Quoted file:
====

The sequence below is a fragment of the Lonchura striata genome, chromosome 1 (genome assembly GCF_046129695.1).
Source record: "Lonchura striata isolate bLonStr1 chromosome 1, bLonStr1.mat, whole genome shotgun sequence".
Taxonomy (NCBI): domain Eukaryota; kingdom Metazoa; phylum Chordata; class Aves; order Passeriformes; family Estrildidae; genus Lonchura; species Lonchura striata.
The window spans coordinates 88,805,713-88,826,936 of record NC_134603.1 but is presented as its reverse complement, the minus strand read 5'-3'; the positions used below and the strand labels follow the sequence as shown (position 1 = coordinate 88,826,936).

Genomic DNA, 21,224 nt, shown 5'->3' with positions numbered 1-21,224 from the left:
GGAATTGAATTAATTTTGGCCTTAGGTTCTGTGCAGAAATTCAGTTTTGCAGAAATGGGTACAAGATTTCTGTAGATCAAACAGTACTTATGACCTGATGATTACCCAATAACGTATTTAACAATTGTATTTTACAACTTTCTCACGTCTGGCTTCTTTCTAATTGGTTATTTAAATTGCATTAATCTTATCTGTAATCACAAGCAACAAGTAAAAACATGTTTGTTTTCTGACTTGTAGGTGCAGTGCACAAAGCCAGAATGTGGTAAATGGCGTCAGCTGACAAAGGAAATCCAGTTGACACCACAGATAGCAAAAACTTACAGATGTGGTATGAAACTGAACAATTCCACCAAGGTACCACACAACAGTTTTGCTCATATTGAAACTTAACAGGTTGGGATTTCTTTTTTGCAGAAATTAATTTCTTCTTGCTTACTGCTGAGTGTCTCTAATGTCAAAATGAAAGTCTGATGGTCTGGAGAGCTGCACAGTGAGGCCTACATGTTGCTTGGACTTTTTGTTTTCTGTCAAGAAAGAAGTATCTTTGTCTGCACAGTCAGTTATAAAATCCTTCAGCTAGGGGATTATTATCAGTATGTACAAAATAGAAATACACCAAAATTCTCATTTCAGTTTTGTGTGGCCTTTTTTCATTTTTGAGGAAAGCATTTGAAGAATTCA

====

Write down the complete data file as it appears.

The sequence below is a fragment of the Lonchura striata genome, chromosome 1 (genome assembly GCF_046129695.1).
Source record: "Lonchura striata isolate bLonStr1 chromosome 1, bLonStr1.mat, whole genome shotgun sequence".
Taxonomy (NCBI): domain Eukaryota; kingdom Metazoa; phylum Chordata; class Aves; order Passeriformes; family Estrildidae; genus Lonchura; species Lonchura striata.
The window spans coordinates 88,805,713-88,826,936 of record NC_134603.1 but is presented as its reverse complement, the minus strand read 5'-3'; the positions used below and the strand labels follow the sequence as shown (position 1 = coordinate 88,826,936).

Genomic DNA, 21,224 nt, shown 5'->3' with positions numbered 1-21,224 from the left:
GGAATTGAATTAATTTTGGCCTTAGGTTCTGTGCAGAAATTCAGTTTTGCAGAAATGGGTACAAGATTTCTGTAGATCAAACAGTACTTATGACCTGATGATTACCCAATAACGTATTTAACAATTGTATTTTACAACTTTCTCACGTCTGGCTTCTTTCTAATTGGTTATTTAAATTGCATTAATCTTATCTGTAATCACAAGCAACAAGTAAAAACATGTTTGTTTTCTGACTTGTAGGTGCAGTGCACAAAGCCAGAATGTGGTAAATGGCGTCAGCTGACAAAGGAAATCCAGTTGACACCACAGATAGCAAAAACTTACAGATGTGGTATGAAACTGAACAATTCCACCAAGGTACCACACAACAGTTTTGCTCATATTGAAACTTAACAGGTTGGGATTTCTTTTTTGCAGAAATTAATTTCTTCTTGCTTACTGCTGAGTGTCTCTAATGTCAAAATGAAAGTCTGATGGTCTGGAGAGCTGCACAGTGAGGCCTACATGTTGCTTGGACTTTTTGTTTTCTGTCAAGAAAGAAGTATCTTTGTCTGCACAGTCAGTTATAAAATCCTTCAGCTAGGGGATTATTATCAGTATGTACAAAATAGAAATACACCAAAATTCTCATTTCAGTTTTGTGTGGCCTTTTTTCATTTTTGAGGAAAGCATTTGAAGAATTCA